The U.S. Supreme Court is considering whether to hear a dispute over whether the provisions of Title VII of the Civil Rights Act of 1964 prohibiting employment discrimination on the basis of sex apply to gender identity and gender expression discrimination. New York City employment discrimination attorneys may rely on the New York City Human Rights Law, but elsewhere, the extent of legal protection is far less clear. The case before the U.S. Supreme Court, R.G. & G.R. Harris Funeral Homes Inc. v. EEOC, is an appeal from a Sixth Circuit ruling in favor of an employee who alleges that her employer fired her shortly after she informed them that she was transgender. The U.S. Department of Justice (DOJ) filed a brief with the Supreme Court in October 2018 that sides with the employer. One year earlier, it rescinded a policy memorandum regarding gender identity discrimination and Title VII issued during the Obama administration.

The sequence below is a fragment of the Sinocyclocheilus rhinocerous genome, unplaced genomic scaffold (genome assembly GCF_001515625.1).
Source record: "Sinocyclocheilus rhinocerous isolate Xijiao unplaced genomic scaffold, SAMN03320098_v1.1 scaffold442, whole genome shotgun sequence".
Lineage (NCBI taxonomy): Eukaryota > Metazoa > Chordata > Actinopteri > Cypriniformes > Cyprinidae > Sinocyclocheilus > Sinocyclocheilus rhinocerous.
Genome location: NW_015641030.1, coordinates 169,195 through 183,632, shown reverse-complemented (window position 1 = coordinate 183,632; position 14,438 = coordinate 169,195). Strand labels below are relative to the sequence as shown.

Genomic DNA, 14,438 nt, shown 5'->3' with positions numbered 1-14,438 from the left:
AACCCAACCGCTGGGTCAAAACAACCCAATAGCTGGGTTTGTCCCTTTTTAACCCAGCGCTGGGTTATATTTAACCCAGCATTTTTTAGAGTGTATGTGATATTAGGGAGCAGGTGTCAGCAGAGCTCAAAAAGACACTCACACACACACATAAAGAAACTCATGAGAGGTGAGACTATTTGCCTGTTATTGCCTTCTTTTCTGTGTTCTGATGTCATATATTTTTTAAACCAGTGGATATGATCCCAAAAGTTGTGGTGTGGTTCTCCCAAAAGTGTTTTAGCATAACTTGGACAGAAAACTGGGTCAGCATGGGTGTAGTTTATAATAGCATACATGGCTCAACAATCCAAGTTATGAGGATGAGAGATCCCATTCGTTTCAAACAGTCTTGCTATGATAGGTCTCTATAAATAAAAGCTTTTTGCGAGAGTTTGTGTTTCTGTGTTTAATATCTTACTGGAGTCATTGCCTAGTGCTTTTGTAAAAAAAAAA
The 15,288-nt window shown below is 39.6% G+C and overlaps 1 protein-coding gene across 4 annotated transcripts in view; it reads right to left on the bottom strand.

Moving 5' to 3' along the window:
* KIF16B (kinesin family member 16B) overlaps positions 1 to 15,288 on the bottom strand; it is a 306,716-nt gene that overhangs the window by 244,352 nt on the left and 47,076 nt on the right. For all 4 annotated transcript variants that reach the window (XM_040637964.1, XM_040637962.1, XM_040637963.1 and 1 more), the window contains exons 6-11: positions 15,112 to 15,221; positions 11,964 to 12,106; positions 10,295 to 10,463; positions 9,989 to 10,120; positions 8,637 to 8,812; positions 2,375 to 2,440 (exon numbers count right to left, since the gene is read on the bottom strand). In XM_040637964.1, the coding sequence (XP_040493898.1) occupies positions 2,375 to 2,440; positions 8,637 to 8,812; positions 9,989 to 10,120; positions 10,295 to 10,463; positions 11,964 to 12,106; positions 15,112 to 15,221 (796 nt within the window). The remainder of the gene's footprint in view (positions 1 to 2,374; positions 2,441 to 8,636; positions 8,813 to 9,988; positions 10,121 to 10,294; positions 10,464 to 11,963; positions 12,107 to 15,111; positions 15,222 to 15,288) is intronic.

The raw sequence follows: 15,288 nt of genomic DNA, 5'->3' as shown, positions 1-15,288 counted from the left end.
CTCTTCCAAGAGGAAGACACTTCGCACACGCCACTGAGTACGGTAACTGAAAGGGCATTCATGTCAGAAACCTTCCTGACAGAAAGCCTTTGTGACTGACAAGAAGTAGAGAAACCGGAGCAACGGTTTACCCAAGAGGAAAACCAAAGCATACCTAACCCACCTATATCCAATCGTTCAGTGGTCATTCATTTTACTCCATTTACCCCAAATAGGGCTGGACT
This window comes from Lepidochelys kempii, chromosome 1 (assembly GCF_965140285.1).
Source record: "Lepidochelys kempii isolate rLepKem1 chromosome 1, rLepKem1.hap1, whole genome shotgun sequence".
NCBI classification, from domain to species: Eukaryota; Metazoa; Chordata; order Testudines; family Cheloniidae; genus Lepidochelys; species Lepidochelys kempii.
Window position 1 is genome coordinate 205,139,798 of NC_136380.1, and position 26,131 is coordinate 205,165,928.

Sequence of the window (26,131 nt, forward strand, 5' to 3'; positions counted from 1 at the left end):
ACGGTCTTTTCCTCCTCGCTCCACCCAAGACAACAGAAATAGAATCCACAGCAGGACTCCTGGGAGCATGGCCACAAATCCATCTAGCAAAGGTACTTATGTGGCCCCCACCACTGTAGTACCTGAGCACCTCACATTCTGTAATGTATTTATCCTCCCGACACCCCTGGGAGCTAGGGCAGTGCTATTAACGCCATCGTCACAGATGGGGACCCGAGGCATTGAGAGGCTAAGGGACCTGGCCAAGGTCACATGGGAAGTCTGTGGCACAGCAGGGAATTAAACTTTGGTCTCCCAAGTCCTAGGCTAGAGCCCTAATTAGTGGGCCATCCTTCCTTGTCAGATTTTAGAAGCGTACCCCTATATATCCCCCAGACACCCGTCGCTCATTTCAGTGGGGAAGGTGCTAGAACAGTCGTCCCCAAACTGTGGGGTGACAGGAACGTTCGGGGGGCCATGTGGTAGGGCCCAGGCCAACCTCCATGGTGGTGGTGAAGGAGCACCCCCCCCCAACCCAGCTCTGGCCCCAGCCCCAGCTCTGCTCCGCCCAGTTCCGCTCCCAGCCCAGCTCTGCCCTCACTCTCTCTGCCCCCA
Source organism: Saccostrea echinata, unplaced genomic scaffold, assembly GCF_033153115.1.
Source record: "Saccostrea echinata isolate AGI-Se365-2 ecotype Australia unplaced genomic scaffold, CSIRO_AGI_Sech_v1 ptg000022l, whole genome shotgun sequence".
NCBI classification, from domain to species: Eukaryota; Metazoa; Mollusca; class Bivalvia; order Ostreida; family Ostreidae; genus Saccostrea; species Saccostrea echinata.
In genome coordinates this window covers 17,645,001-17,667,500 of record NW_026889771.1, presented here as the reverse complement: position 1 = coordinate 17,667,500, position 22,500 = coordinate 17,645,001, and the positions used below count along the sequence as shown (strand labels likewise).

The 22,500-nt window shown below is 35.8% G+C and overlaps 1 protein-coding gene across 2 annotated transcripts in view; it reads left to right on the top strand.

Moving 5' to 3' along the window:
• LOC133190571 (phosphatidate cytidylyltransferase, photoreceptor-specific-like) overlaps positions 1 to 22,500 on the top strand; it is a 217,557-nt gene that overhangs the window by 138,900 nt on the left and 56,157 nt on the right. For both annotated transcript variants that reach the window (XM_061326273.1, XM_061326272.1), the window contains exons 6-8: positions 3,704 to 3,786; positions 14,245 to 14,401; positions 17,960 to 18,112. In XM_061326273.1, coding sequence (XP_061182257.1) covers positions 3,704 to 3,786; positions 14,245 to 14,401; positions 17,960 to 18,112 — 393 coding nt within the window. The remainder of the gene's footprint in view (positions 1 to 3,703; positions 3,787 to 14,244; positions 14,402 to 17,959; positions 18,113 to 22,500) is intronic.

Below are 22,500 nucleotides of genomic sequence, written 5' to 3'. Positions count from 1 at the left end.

Title VII states that an employer commits an unlawful employment practice when they discriminate against an individual “because of such individual’s…sex” or certain other factors. 42 U.S.C. § 2000e-2(a)(1). The Supreme Court has identified “sex stereotyping”—”evaluat[ing] employees by assuming or insisting that they matched the stereotype associated with their group”—as a form of sex discrimination under Title VII. Price Waterhouse v. Hopkins, 490 U.S. 228, 251 (1989). The Equal Employment Opportunity Commission (EEOC) expressly identified “discriminat[ing] against someone because the person is transgender” as a violation of Title VII. Macy v. Dep’t of Justice, EEOC Appeal No. 0120120821 (April 20, 2012).
Former Attorney General Eric Holder issued a memorandum in December 2014 taking the position that Title VII’s provisions on sex discrimination in employment apply to discrimination on the basis of gender identity and gender expression. Under new management in October 2017, the DOJ rescinded this memorandum. It replaced it with a new memorandum stating that “‘Sex’ is ordinarily defined to mean biologically male or female,” and that discrimination “because of sex” therefore does not include gender identity and expression.